insurance at the border. Kosovo is not a member of the European motor vehicle
third party liability (“green card”) system.
frequently flood and are impassible during rainy months. Mudslides occasionally
shut down main roads. Ice and snow on roadways can cause delays and dangerous
conditions. Authorities take measures to clear the main roads of snow, but large
volumes of snow can delay clearance. Attempt to limit your driving to daylight
hours when you can see, and be seen, better. Driving on mountain roads during
winter requires that the driver carry tire chains in the car. Winter or
all-season tires with more than four millimeters tread are mandatory from
November 15 – March 15 in most regions. Review OSAC’s reports, Road
Safety Abroad, Driving
Overseas: Best Practices, and Evasive
Driving Techniques; and read the State Department’s webpage on driving
and road safety abroad.
Public Transportation Conditions
are an inexpensive, safe, and reliable means of transportation. Use established
taxi companies instead of personally owned vehicles converted to a taxi. Make
sure the taxi has a meter and that the driver activates it upon
departure. Many of these meters are in the rear-view mirror, and not as a
separate electronic device in the car. If there is a question about the status
of the meter, ask the driver. Some of the more established taxi services now
also use telephone apps for service requests.
transportation is very limited and unreliable, and safety equipment is often
lacking or outdated.
Local buses are often overcrowded, and the bus lines may be difficult to figure
out. Long-range, inter-city buses are usually in good condition and are an
acceptable way to travel between cities or countries. Review OSAC’s report, Security
In Transit: Airplanes, Public Transport, and Overnights.
Adem Jashari Inernational Airport (PRN) has undergone a major infrastructure
upgrade, including a new terminal facility and a new air traffic control tower.
However, the runway remains short, which can cause visibility issues when
combined with fog. Flights can experience significant delays/cancellations due
to weather conditions, especially in the winter months. When heavy fog or smog is present, flights may divert to Skopje (SKP)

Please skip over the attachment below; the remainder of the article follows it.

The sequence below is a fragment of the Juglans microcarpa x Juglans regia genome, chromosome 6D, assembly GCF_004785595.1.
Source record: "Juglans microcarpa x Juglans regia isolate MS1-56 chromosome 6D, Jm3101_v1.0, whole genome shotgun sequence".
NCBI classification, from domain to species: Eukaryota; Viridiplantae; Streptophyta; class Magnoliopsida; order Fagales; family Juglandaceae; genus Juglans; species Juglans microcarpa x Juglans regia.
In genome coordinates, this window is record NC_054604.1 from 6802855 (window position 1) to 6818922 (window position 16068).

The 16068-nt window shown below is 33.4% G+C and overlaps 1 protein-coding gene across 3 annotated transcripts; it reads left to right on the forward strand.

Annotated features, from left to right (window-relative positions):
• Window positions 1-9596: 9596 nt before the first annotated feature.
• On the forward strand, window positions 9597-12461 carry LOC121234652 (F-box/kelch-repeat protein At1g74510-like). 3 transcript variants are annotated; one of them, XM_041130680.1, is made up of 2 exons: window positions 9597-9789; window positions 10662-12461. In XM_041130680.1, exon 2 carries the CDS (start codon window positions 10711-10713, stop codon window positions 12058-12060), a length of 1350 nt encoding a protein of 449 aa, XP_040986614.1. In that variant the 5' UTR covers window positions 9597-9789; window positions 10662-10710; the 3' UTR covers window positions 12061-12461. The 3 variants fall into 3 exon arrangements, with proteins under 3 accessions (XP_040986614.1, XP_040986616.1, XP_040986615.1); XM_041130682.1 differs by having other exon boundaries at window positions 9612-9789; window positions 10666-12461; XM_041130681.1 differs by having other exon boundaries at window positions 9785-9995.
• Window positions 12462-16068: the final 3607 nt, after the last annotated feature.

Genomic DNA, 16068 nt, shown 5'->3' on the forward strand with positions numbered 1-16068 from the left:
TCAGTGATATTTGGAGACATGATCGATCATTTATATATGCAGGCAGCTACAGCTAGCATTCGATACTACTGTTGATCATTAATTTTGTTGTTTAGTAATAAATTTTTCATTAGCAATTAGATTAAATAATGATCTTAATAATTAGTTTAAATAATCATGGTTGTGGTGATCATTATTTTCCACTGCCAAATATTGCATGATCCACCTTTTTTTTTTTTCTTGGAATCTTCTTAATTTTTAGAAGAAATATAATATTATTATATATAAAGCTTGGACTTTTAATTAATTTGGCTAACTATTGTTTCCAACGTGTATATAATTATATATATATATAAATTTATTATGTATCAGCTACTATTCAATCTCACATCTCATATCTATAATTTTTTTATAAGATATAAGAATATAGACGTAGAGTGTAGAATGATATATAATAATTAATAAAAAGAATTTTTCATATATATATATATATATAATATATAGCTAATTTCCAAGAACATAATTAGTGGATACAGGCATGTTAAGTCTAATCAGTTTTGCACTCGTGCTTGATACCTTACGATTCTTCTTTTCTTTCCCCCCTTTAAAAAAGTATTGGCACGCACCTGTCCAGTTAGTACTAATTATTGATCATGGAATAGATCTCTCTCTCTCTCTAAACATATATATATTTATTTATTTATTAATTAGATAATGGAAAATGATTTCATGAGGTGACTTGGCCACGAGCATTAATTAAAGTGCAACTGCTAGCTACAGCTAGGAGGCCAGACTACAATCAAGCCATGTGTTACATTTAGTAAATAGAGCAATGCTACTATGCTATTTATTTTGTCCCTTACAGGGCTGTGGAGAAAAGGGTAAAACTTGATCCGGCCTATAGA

or Tirana (TIA). Airlines then typically bus passengers back to PRN, which
takes approximately 2 hours.
As there is no direct commercial air service to the
United States by carriers registered in Kosovo, the U.S. Federal Aviation
Administration (FAA) has not assessed the Government of Kosovo’s Civil Aviation
Authority for compliance with International Civil Aviation Organization (ICAO)
aviation safety standards. Kosovo is not a member of ICAO.
U.S. Department of State has assessed Pristina as being a HIGH-threat location for terrorism directed at or affecting
official U.S. government interests. During 2019, there were 13 reported cases
related to terrorism in Kosovo. The international/transnational terrorism
threat is like that faced by most European nations. Since independence, Kosovo
has experienced a rise in Islamic extremism, and at the same time, it has made
marked progress in the fight against terrorism. In April 2019, open-source
media reported that Kosovo repatriated over 100 citizens from the conflict zone
in Syria. It has since charged or indicted a number of these individuals with
crimes related to terrorism.
Religious, and Ethnic Violence
U.S. Department of State has assessed Pristina as being a HIGH-threat location for political violence directed at or
affecting official U.S. government interests. Political tensions can run high
among the government and its constituents. In the past, political parties have
tried to sway votes in Parliament through violent methods, such as deploying
tear gas during assembly sessions. These sessions commonly accompany civilian protests
outside the Parliament building.
involving 25 to more than 2,000 people can occur in Pristina, often in the
downtown area near government and international organization buildings. In
other areas of Kosovo, protests tend to focus on ethnically divided areas or
areas of ethnic tension.
has experienced minor political demonstrations due to high unemployment,
corruption, and dissatisfaction with government actions. The Kosovo Parliament’s
2017 petition to abrogate the Special Court law, which has oversight over war
crimes committed during and after the war in 1999, has sparked public backlash
as well as international condemnation. Also, in 2019, the imposition of a 100%
tax by the Kosovo government on Serbian products and the transformation of the
Kosovo Security Forces resulted in some peaceful protests by Serbs in the north
events may also trigger violence or protests. Review OSAC’s report, Surviving a Protest.
Mitrovica, tensions remain high between Kosovo Albanians and Kosovo Serbs, in